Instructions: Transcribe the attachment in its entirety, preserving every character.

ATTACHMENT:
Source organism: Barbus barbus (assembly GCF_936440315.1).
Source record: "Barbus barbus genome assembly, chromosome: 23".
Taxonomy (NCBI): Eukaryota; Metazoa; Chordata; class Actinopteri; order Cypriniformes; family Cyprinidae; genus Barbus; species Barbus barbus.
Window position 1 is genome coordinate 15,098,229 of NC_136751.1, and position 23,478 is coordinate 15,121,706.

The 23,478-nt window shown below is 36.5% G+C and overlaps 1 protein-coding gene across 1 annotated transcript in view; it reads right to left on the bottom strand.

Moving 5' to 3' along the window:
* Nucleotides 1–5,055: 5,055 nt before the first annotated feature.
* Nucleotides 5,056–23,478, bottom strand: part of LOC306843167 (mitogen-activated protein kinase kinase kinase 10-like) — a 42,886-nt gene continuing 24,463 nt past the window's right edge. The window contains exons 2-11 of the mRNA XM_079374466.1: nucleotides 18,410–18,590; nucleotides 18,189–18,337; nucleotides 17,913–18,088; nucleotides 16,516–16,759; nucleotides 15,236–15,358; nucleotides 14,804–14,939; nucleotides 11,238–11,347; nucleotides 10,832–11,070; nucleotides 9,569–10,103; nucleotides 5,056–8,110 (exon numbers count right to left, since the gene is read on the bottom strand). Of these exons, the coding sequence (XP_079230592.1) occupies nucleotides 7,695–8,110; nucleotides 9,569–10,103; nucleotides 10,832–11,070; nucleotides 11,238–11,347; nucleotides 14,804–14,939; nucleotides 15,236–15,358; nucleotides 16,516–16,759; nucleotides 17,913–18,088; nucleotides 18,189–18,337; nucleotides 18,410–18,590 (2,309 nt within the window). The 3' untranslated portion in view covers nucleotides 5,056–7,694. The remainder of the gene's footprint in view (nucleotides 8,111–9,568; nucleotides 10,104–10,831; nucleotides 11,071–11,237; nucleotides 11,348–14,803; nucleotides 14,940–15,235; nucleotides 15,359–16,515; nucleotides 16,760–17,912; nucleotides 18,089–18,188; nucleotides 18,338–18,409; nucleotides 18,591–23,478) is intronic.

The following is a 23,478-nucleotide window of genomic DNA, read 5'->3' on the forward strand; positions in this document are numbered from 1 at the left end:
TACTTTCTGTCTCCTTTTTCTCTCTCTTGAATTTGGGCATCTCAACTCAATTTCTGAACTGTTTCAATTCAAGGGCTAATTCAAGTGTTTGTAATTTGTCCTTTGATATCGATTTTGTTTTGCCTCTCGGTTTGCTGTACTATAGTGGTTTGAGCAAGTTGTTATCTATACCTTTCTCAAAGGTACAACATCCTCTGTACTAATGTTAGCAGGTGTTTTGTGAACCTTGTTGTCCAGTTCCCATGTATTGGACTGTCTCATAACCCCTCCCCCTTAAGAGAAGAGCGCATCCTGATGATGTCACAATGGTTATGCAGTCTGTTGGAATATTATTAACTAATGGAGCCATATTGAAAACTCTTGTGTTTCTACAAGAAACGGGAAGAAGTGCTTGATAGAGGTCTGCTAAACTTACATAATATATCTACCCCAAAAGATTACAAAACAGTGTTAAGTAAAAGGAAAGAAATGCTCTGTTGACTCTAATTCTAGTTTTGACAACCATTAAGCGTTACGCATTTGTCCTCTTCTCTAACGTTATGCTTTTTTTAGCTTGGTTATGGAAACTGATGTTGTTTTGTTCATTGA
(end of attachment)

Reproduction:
Source organism: Barbus barbus (assembly GCF_936440315.1).
Source record: "Barbus barbus genome assembly, chromosome: 23".
Taxonomy (NCBI): Eukaryota; Metazoa; Chordata; class Actinopteri; order Cypriniformes; family Cyprinidae; genus Barbus; species Barbus barbus.
Window position 1 is genome coordinate 15,098,229 of NC_136751.1, and position 23,478 is coordinate 15,121,706.

The 23,478-nt window shown below is 36.5% G+C and overlaps 1 protein-coding gene across 1 annotated transcript in view; it reads right to left on the bottom strand.

Moving 5' to 3' along the window:
* Nucleotides 1–5,055: 5,055 nt before the first annotated feature.
* Nucleotides 5,056–23,478, bottom strand: part of LOC306843167 (mitogen-activated protein kinase kinase kinase 10-like) — a 42,886-nt gene continuing 24,463 nt past the window's right edge. The window contains exons 2-11 of the mRNA XM_079374466.1: nucleotides 18,410–18,590; nucleotides 18,189–18,337; nucleotides 17,913–18,088; nucleotides 16,516–16,759; nucleotides 15,236–15,358; nucleotides 14,804–14,939; nucleotides 11,238–11,347; nucleotides 10,832–11,070; nucleotides 9,569–10,103; nucleotides 5,056–8,110 (exon numbers count right to left, since the gene is read on the bottom strand). Of these exons, the coding sequence (XP_079230592.1) occupies nucleotides 7,695–8,110; nucleotides 9,569–10,103; nucleotides 10,832–11,070; nucleotides 11,238–11,347; nucleotides 14,804–14,939; nucleotides 15,236–15,358; nucleotides 16,516–16,759; nucleotides 17,913–18,088; nucleotides 18,189–18,337; nucleotides 18,410–18,590 (2,309 nt within the window). The 3' untranslated portion in view covers nucleotides 5,056–7,694. The remainder of the gene's footprint in view (nucleotides 8,111–9,568; nucleotides 10,104–10,831; nucleotides 11,071–11,237; nucleotides 11,348–14,803; nucleotides 14,940–15,235; nucleotides 15,359–16,515; nucleotides 16,760–17,912; nucleotides 18,089–18,188; nucleotides 18,338–18,409; nucleotides 18,591–23,478) is intronic.

The following is a 23,478-nucleotide window of genomic DNA, read 5'->3' on the forward strand; positions in this document are numbered from 1 at the left end:
TACTTTCTGTCTCCTTTTTCTCTCTCTTGAATTTGGGCATCTCAACTCAATTTCTGAACTGTTTCAATTCAAGGGCTAATTCAAGTGTTTGTAATTTGTCCTTTGATATCGATTTTGTTTTGCCTCTCGGTTTGCTGTACTATAGTGGTTTGAGCAAGTTGTTATCTATACCTTTCTCAAAGGTACAACATCCTCTGTACTAATGTTAGCAGGTGTTTTGTGAACCTTGTTGTCCAGTTCCCATGTATTGGACTGTCTCATAACCCCTCCCCCTTAAGAGAAGAGCGCATCCTGATGATGTCACAATGGTTATGCAGTCTGTTGGAATATTATTAACTAATGGAGCCATATTGAAAACTCTTGTGTTTCTACAAGAAACGGGAAGAAGTGCTTGATAGAGGTCTGCTAAACTTACATAATATATCTACCCCAAAAGATTACAAAACAGTGTTAAGTAAAAGGAAAGAAATGCTCTGTTGACTCTAATTCTAGTTTTGACAACCATTAAGCGTTACGCATTTGTCCTCTTCTCTAACGTTATGCTTTTTTTAGCTTGGTTATGGAAACTGATGTTGTTTTGTTCATTGA